What are Eosinophils?
Eosinophils are bone marrow-derived granulocytes that remain in the bloodstream for a shorter period and reside primarily in tissues.
- The functions of eosinophils are multifaceted, including antigen presentation, peptide release, lipid, and cytokine mediators.
- However, these can also be part of malignancies and autoimmune diseases and connective tissue disorders.
- Eosinophils account for approximately 6% of total circulating leukocytes and can be found in tissues of the lung, thymus, mammary glands, spleen, and uterus.
- Eosinophils that leave the bone marrow have long been believed to be mature cells; however, recent studies have indicated that there are multiple tissue-specific cell subtypes that differentiate on the basis of cell surface marker expression.
- Eosinophils present in the circulation are recruited to physiological locations and inflammatory sites in response to eosinophil-specific chemokines and a variety of other stimuli.
- These cells remain located around the invading worms where their membranes are damaged by the activity of proteins released by eosinophils.
- Additionally, eosinophils are known to play an important role in asthma and allergy symptoms in areas where parasitic infections are less frequent.
- Eosinophils are also associated with certain medical conditions such as eosinophilia, where the number of eosinophils varies between 450-550 cells / µL in the bloodstream.
Structure of Eosinophils
- Eosinophils are granulocytes, measuring between 10 and 16 µm in diameter. Cells contain a segmented or bilobed nucleus where the nucleus: cytoplasm ratio is approximately 30%.
- An important morphological characteristic of eosinophils is the content of their cytoplasmic granules, which contain specific cationic proteins.
- Eosinophil-specific granules are the main distinguishing feature of cells. These granules contain a unique crystalloid core, a dense matrix surrounded by a membrane. The nucleus is responsible for the cardinal properties of eosinophils.
- The granules also contain different mediators such as proteins, cytokines, chemokines, and enzymes that can induce inflammation and tissue damage.
- The cytoplasm also contains Golgi bodies, endoplasmic reticulum, and mitochondria that function to produce proteins and ATP in the cell.
- The histological structure of eosinophils depends on the level of activation of the cells since the number of vesicles in the cells is only observed while the cell undergoes gradual degranulation.
- The plasma membrane of eosinophils contains numerous specific receptors for certain cytokines that regulate maturation and other physiological functions of the cell.
How Eosinophils work against pathogens?
- Eosinophils are formed from multipotent hematopoietic stem cells under the influence of soluble mediators and transcription factors.
- Mature eosinophils contain a molecular system that allows the attachment and fusion of vesicles to the cell membrane.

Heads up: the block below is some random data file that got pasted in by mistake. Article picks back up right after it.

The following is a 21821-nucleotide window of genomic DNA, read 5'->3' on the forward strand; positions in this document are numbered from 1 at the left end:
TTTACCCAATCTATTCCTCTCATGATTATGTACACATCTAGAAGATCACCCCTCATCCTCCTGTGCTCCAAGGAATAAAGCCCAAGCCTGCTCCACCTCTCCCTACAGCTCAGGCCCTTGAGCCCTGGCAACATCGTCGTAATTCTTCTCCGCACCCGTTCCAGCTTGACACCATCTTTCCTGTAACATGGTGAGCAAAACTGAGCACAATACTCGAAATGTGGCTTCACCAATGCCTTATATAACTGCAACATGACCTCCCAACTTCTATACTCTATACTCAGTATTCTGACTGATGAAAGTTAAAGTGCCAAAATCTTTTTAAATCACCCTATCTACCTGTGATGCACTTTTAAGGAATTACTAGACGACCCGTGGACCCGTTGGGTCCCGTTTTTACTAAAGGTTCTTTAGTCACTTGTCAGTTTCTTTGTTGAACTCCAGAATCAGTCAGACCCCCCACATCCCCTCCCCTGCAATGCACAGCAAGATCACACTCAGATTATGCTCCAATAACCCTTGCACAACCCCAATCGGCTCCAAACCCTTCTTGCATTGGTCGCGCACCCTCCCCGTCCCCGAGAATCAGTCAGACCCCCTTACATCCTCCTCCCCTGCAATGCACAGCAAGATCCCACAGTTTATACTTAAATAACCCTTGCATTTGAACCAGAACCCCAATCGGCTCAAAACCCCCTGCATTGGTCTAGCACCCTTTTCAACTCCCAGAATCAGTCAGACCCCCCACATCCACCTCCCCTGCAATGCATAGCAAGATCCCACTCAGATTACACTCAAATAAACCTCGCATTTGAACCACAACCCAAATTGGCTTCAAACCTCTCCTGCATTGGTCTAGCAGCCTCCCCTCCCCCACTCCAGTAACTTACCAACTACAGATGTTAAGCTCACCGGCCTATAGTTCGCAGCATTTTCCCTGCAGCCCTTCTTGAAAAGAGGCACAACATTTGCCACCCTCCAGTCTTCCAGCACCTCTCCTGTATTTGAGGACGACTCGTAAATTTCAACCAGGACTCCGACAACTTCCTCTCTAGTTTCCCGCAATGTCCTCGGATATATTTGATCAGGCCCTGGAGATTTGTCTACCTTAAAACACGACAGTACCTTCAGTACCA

- Degranulation or release of proteins and other components within vesicles are released by regulated exocytosis. The coupling complex is composed of soluble N-ethylmaleimide-sensitive factor binding protein receptors present on the target membrane and vesicles.
- In addition to degranulation, eosinophils have also been associated with antigen presentation to T cells.
- The process generally occurs after exposure to the allergen, where the cell expresses the machinery for antigen presentation, as well as a full set of costimulatory molecules such as MHC II.
- The eosinophils present in the tissues migrate to the draining lymph nodes and finally reach the proliferation zone through a process that is independent of the eotaxin receptor CCR3.
- Antigen-presenting eosinophils also promote the proliferation of antigen-specific T cells.
- The process of eosinophil accumulation on a particular side of inflammation involves numerous sequential interactions that allow cells to adhere and transmigrate through the endothelium layer.
- Eosinophil adherence to the endothelial layer involves different pathways, including CD18-dependent pathways, adherence to E selection, and P selection.
- In the case of allergen-induced eosinophil recruitment, cell movement is dependent on CD4 + T cells and interferon-γ.
Functions of Eosinophils
The following are some of the functions of eosinophils
- The most obvious function of eosinophils is their role in host defense against parasitic infections.
- Furthermore, eosinophils are also known to release lipids, peptides, and cytokines that mediate inflammation and host defense.
- Some eosinophils also function as antigen-presenting cells, as they can be induced to express MHC class II proteins.
- Eosinophils are effector cells that release lipid mediators such as leukotriene C4, lipoxins, and PAFs that contribute to the acute manifestations of allergic or immune responses.
- Eosinophils also have the potential to regulate mast cell functions by releasing granular proteins and cytokines.
- Eosinophils release a panel of cytokines such as IL-2, IL-4, IL-6, IL-12 that are capable of promoting T cell proliferation and activation of Th1 or Th2 polarization.
- Eosinophils in the lungs have been recognized to contribute significantly to airway hyperresponsiveness and asthma.